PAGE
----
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The Inferno by Dante Alighieri - Barron's Booknotes
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Why does Dante use himself as a character? You have
probably seen this form before, where a narrator will tell the
story of a journey or a struggle that he took part in after the
journey is finished. Joseph Conrad used it in a lot of his
works. Jonathan Swift used it in Gulliver's Travels. What it
allows is perspective. The reader gets a blow-by-blow account
of the trip, with the added benefit of a narrator who has had
time to think it over, analyze it, and make sense of it. The
reader gets to watch the same character both as an often naive
observer-participant and as an older, wiser narrator who can
offer insight and meaning.

Dante has a journey to undertake in the Divine Comedy-he
has to walk the entire universe, no less. Like the rest of us,
Dante has to have a reason to start on his journey. In Canto I,
he finds himself lost in the Dark Wood. And he is lost because
he hasn't been paying attention to where he was going. Dante
is more than physically lost. He is spiritually a soul who has
wandered from the right road: Dante is a sinner, under the
influence of one of the Seven Deadly Sins:

1. Pride

2. Envy

3. Wrath

4. Acedia

5. Avarice

6. Gluttony

7. Lust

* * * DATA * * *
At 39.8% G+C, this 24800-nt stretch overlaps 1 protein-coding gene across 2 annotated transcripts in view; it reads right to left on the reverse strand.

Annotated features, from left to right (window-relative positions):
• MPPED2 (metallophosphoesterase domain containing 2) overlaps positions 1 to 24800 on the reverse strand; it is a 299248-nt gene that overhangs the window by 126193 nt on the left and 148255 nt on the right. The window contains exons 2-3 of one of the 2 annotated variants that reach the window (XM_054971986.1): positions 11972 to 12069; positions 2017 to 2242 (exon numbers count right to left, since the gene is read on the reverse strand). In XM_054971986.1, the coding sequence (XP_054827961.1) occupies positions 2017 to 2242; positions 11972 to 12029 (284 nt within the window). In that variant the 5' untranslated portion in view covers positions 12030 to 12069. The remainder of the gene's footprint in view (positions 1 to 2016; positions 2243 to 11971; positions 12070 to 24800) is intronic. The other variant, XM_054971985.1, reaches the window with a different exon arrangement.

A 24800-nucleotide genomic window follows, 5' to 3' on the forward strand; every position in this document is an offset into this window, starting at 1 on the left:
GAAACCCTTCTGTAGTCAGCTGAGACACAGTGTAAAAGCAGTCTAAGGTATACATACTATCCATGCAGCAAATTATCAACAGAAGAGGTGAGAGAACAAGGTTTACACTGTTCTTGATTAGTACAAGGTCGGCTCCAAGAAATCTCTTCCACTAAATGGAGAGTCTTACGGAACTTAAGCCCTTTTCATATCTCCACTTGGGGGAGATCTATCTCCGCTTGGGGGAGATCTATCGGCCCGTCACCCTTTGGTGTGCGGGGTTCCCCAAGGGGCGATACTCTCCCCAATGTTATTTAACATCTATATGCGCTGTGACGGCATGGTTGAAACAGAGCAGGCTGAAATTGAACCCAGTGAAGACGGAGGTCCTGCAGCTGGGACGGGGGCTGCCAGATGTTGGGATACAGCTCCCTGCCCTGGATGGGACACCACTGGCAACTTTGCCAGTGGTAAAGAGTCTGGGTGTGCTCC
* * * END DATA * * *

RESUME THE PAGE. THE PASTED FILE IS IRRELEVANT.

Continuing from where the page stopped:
Dante is guilty of the middle one, acedia. Some dictionaries
give "sloth" or "laziness" as a meaning for acedia, but it is
more than physical laziness. Acedia is moral laziness, inertia
of the soul and will.

What is the best way to overcome laziness? Right-do
something. Dante must compensate for his laziness by making
the journey.

Through Dante's journey, we can see Dante's concept of sin.
For him, all sin is basically a freezing of the will against love
and grace of God. Some readers have compared this freezing
of the will to an addiction, where the addict so craves his drug,
his gambling, or his cigarette, that he has lost all will to stop.
He also can't see-or doesn't want to see-the self-destructive
path he is on.

Because Dante's specific sin is acedia, he must actively pursue
the right way, the way to heaven and God. We find out as
soon as Dante begins that this will not be an easy journey. It
will require a DEVOUT LABOR. It won't be enough to desire
the goal; he must make an effort of the will, every step along
the way.

In the Inferno, Dante the traveler is a sleepy bumbler-not a
fool exactly, but a man in need of a great deal of supervision
and instruction. Why would the author use himself like this?

Dante the pilgrim is the image of every sinner struggling to
understand the nature of sin, the potential for sin within the
human spirit, and the result of choosing sin. In this role, we
watch Dante struggle to make the physical, intellectual, and
spiritual commitments necessary to complete the journey. We
watch the change from an ignorant and lazy Dante in the
journey to the divinely inspired (so some claim) narrator who
has completed it.

Through the change, we see not only the range and complexity
of the trip through Hell and sin, but the way through. If Dante
can do it, so can we.

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The Inferno by Dante Alighieri - Barron's Booknotes

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